Each day I wake up, from the non-restful sleep I attempted the night before, my mind is already racing with panic and fear of what lies ahead. I worry about their moods, their happiness, their fears, and their successes. I worry about what’s happening for dinner, what’s happening tomorrow, what’s happening this summer. It’s constant…the worry. As a naturally anxious person (also confirmed by a doc), my sense of worry and panic seems to never settle. And the unfortunate consequence of that-beyond my own internal stomach aches, loss of sleep, and never ending rapid heart rate-is that my children have to bear those burdens.
As a mother of two young kids, 5 ½ and 2 ½, my children have been the best thing I could have ever dreamed about. They are lively, so funny, full of energy, and also the most caring and sweet little beings. My husband is also fully committed to our family and so hands on that sometimes, I worry I am not doing enough. Our family is happy, content, and all about love and care to one another. We value family time more than anything.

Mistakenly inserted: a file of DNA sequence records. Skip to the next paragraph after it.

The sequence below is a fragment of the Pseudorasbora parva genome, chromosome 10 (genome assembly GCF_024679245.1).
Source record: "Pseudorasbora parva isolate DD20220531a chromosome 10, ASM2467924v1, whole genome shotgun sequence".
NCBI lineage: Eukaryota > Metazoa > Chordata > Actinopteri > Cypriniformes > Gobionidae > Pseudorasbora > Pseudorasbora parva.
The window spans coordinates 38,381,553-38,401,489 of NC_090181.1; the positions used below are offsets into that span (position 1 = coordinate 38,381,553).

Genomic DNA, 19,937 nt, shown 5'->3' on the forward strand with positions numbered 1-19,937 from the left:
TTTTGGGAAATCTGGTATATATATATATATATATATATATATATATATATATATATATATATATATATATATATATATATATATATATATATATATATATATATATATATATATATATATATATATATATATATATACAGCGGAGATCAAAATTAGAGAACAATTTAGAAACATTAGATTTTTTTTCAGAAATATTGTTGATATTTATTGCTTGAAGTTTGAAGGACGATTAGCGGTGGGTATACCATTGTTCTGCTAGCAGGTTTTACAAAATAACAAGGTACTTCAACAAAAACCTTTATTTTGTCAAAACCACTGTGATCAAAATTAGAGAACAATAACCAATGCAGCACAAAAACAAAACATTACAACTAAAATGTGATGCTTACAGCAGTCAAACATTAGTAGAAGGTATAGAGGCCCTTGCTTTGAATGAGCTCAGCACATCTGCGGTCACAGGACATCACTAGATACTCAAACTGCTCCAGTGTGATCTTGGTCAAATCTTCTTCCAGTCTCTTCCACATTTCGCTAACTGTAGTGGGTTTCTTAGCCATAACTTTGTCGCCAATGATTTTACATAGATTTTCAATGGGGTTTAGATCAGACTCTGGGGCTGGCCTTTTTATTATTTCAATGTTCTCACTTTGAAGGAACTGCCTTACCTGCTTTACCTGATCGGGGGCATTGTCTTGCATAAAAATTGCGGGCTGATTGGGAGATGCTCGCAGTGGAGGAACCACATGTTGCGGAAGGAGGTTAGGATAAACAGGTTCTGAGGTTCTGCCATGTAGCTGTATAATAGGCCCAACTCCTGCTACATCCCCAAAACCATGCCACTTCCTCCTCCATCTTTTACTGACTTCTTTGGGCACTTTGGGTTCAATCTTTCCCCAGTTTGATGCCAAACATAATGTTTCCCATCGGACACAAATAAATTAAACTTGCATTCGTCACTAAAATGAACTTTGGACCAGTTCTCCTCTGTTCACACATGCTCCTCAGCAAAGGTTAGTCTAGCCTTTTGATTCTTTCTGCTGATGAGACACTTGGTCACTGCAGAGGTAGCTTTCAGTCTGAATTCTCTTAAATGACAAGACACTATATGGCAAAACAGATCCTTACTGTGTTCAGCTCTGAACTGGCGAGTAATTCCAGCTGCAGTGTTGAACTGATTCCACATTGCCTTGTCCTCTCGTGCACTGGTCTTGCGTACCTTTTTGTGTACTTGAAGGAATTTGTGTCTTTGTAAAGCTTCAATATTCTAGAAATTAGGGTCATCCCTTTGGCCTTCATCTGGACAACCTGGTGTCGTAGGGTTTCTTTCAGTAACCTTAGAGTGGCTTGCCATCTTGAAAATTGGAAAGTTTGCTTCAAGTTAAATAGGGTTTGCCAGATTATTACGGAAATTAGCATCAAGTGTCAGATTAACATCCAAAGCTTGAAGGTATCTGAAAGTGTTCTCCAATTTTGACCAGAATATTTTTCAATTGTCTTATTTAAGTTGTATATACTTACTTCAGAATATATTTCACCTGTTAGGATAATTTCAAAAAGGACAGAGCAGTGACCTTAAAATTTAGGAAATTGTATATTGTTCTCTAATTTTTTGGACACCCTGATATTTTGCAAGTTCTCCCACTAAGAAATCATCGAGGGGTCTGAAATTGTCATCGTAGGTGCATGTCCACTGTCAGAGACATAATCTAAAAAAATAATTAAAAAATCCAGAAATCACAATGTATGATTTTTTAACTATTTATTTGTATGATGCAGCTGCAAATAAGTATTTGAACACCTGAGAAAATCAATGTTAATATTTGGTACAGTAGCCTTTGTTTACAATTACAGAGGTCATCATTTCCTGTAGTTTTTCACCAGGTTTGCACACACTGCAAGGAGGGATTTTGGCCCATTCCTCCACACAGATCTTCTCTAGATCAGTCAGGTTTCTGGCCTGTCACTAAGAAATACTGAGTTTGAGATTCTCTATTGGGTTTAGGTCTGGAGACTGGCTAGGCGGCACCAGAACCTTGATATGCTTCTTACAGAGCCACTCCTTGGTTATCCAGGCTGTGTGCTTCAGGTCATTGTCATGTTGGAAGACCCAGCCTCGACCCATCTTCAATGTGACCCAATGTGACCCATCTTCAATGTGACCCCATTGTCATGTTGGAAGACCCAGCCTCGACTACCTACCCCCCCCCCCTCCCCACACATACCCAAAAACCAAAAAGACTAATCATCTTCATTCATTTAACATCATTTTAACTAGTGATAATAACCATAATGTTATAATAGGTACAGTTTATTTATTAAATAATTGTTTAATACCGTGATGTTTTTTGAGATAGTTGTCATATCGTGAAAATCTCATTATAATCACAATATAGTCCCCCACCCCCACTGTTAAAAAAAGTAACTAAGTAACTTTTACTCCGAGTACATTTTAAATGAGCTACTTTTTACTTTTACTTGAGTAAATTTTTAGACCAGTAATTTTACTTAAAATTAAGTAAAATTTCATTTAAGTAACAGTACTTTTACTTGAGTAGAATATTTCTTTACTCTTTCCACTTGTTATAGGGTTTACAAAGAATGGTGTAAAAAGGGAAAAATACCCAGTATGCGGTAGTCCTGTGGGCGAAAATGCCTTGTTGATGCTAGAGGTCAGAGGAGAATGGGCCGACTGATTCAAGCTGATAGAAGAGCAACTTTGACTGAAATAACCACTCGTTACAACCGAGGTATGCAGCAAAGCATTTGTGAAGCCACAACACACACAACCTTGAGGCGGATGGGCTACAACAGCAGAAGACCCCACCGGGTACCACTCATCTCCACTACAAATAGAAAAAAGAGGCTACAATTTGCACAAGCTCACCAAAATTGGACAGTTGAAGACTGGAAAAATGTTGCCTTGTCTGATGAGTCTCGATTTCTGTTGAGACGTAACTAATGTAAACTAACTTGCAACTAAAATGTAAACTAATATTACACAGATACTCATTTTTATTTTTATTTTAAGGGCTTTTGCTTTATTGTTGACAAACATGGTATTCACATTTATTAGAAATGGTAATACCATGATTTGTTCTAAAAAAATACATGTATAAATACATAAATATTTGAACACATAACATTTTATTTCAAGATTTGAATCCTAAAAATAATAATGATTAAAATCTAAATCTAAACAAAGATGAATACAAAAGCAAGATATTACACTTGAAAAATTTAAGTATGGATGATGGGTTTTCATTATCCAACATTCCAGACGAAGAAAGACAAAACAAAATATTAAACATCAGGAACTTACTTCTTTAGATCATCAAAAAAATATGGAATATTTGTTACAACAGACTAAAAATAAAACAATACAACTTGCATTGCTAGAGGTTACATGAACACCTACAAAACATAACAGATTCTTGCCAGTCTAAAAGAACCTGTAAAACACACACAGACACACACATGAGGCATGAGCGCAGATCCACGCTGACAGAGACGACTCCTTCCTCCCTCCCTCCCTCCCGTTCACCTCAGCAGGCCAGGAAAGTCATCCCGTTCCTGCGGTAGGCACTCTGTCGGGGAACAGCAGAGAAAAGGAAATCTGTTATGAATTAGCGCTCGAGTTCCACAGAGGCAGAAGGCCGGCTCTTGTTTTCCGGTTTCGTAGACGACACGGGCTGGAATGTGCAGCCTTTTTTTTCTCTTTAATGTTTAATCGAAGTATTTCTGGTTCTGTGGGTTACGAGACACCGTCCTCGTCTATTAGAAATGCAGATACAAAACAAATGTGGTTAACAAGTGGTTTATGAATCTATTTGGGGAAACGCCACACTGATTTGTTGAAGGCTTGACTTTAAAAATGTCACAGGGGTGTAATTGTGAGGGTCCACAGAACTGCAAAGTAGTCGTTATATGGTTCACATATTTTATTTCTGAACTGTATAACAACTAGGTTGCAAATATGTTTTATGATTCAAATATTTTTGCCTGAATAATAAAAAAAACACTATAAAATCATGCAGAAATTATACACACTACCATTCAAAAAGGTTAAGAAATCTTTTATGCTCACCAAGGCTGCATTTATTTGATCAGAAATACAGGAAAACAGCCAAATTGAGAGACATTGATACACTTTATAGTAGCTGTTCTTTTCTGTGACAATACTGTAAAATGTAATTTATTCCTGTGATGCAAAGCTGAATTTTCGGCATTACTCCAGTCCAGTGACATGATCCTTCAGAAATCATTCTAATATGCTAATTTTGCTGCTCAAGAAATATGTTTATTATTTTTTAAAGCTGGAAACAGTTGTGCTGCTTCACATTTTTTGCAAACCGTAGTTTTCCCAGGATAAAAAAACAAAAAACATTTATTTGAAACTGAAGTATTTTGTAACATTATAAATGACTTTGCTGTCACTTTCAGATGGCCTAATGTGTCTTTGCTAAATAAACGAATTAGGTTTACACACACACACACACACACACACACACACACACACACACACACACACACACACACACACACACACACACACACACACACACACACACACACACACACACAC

However, on most days, this dark cloud shrouds our life and household-my anxiety. It affects most things we do from simple, mundane tasks like dinner and laundry, but also more key events like family vacations, sickness, and school. I over worry about things I can’t control, yet unsuccessfully manage my anxiety by worrying even more. WHY IS THAT? (See what I mean?!? Honestly, I even couldn’t sleep one night worrying about writing this blog.)
The most frequent thing that affects my children is my constant over-correcting and adjustment of things to try and “control” an outcome I can’t define or predict. A good example is my son. As any normal adolescent that is growing and changing his behaviors change too. I am constantly “harping” on him about his behavior. I have this terrible fear he’s going to grow up to be “bad kid.” (Now I have no real proof of this, but as an educator, I think I can see how good kids can quickly get lost along the way.) My other fear is that all he hears is me yelling, correcting, or telling him NO. Will he resent me later in life because I was too hard on him? Does he think I don’t love him? Does he realize I am just trying to shape him to be a great, young man? My husband then gets frustrated with me for losing my patience, not being positive enough, and worrying about something that is so down the line, he can’t understand why I am so anxious about it now.
In recent months, I have had many conversations about this topic with friends and family, and have come to realize that although my fears, concerns, and worries are true and real, they are not out of line for many moms. I may act on mine more, or verbalize mine more often, but all moms worry. And gosh darn it, that’s okay! Right?